Earlier this week, we made light and fluffy cloud bread. After that, we embarked on a space-themed week that started with a deep dive into the moon. Since my kids loved the cloud bread so much, they asked, can we bake moon bread?
We were discussing the surface of the moon and how the craters are formed, so I wanted to make bread with holes. I envisioned a spherical bread where I prop the dough ball up with a stick and then we throw stuff at it to make the craters. But that doesn’t sound appetizing.
Then the focaccia bread came to mind. The traditional focaccia bread has a dimpled appearance, made by fingers or the end of a wooden dowel. And guess what those dimples look like? Moon craters!
Below you will find a modified version of focaccia bread with holes made by my kids pretending like their fingers are asteroids and meteorites crashing into the lunar surface. The moon bread recipe is easy so your kids can help you out in the kitchen!
How to Make Moon Crater Bread
- 2 cups all-purpose flour
- 1 teaspoons salt (we used Himalayan salt)
- 1 teaspoon instant yeast
- 1 cup lukewarm water
- Olive oil
- Salt for topping
- Optional toppings: Parmesan, rosemary, garlic, olives, etc.
- Add the flour, salt, instant yeast, and water in the bowl of a stand mixer.
- Using the dough hook, mix the dough on medium speed until the dough starts to pull away from the sides of the bowl.
- Rub the surface of the dough lightly with olive oil.
- Cover the bowl with a damp towel or plastic wrap and place it in the refrigerator for at least 12 hours. I ran out of time to bake the bread the next day so I let my dough sit in the fridge for a total of 36 hours and it was fine.
- Brush a cake pan with olive oil.
- Take the risen dough out of the fridge. Using a fork, fold the edges of the dough toward the center to deflate it.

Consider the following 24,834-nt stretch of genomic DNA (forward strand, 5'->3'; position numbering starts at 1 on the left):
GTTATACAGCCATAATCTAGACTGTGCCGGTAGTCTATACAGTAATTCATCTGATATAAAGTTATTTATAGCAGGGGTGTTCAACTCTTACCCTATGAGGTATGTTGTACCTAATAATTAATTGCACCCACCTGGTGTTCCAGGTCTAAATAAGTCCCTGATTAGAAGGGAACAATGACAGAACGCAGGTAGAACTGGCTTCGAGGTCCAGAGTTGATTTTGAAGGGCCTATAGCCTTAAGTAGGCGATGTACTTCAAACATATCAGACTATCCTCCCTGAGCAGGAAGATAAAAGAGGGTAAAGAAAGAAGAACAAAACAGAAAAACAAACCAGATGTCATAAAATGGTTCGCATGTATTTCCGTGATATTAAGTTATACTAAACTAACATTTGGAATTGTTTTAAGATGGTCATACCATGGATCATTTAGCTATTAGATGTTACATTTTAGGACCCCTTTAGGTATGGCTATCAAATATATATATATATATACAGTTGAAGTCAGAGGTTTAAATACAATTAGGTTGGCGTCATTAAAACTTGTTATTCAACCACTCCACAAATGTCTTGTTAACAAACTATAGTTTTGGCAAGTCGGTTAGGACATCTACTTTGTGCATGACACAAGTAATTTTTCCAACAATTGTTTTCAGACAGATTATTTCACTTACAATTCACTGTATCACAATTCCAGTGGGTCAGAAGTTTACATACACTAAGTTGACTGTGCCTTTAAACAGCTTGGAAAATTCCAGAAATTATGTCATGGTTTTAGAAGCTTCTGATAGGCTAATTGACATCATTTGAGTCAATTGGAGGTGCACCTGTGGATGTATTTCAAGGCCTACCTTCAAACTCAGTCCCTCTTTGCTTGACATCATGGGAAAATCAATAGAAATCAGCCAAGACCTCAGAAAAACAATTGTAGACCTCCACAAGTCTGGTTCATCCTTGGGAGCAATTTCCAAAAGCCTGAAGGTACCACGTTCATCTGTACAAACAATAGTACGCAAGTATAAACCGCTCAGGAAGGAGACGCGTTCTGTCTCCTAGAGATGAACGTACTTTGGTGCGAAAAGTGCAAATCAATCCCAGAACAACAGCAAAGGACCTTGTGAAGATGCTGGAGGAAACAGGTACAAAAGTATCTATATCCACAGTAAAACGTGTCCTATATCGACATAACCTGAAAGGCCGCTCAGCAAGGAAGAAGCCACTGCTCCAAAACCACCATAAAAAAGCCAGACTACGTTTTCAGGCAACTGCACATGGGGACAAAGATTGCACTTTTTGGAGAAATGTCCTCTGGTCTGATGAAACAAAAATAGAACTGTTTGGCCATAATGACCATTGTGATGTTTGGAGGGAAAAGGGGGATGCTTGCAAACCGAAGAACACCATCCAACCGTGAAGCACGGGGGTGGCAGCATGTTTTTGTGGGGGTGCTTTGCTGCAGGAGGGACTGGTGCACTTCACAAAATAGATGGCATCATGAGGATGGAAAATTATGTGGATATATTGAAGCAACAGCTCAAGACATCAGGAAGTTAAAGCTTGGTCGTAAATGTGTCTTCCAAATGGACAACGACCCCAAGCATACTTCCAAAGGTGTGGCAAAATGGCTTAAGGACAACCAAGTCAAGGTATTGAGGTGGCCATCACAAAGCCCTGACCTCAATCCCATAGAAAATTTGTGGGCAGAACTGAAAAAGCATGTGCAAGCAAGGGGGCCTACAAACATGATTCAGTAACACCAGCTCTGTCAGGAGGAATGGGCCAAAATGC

- Transfer the dough to the oiled cake pan. Let it sit at room temperature for 3-4 hours.
- Preheat the oven to 425°F.
- Lightly brush more olive oil on the bread.
- Coat your finger(s) with olive oil and press straight down to create holes. Your finger(s) should go all the way until you touch the bottom of the cake pan.
- If your dough has not expanded enough to fill the cake pan, gently stretch the dough as you create holes so that the dough covers the entire pan.
- Sprinkle with additional salt. If you are using other toppings, you can also add them to the top of the dough at this point.
- Bake for 15-20 minutes until the top of the bread is slightly golden and crisp.
- Remove from the oven and let it cool for 5 minutes before serving it nice and warm.
I am no professional baker, so this easy, pretty much failproof moon bread recipe was perfect. The bread turned out nice and crusty on the outside, and moist and chewy on the inside.
Most people like to bake focaccia bread on a sheet pan, but since we are making moon bread, we used a cake pan instead. When the dough sat at room temperature, it will increase in volume and take the shape of the cake pan. Using the cake pan also allows the edge of the moon bread to be crispy as well.
The kids had a lot of fun pretending that their fingers are asteroids crashing into the moon. Since the bread requires big holes, you don’t have to worry about the kids getting too excited and poking too many deep holes in the dough.
To make the moon bread even more moon-like, we added a picture of an astronaut and the American flag. I just printed out pictures of them and cut them out, taped them on skewer sticks, and inserted them in the bread.
I made baked ziti for dinner and the kids dipped the bread in the sauce. Verdict? The kids were over the moon!
Science Behind Yeast and How It Makes Bread Rise
My kids often bake with me, but this is the first time we made bread together (unless you count the cloud bread). They are used to the usual ingredients when we make pastry: flour, sugar, and baking soda or baking powder. So naturally, they wanted to know why we are not using baking soda for the moon bread and using yeast instead.
Yeast feeds on the sugar and expels carbon dioxide in the process. The gas slowly fills up the bubbles in the dough, and that’s how hte bread rises. Without yeast, the bread would be very hard and tough to eat. The air bubbles formed by the yeast is what gives bread its airy texture.
It blew their minds that yeasts belong to the same taxonomic group as molds. They are both fungi! At first, the kids didn’t want to eat the bread because they didn’t want to eat the yeast, but after trying it they decided that yeast is yummy.
Food science is fun, and it’s even better when you can combine it with another science topic. The moon bread was the perfect beginning of our space week!
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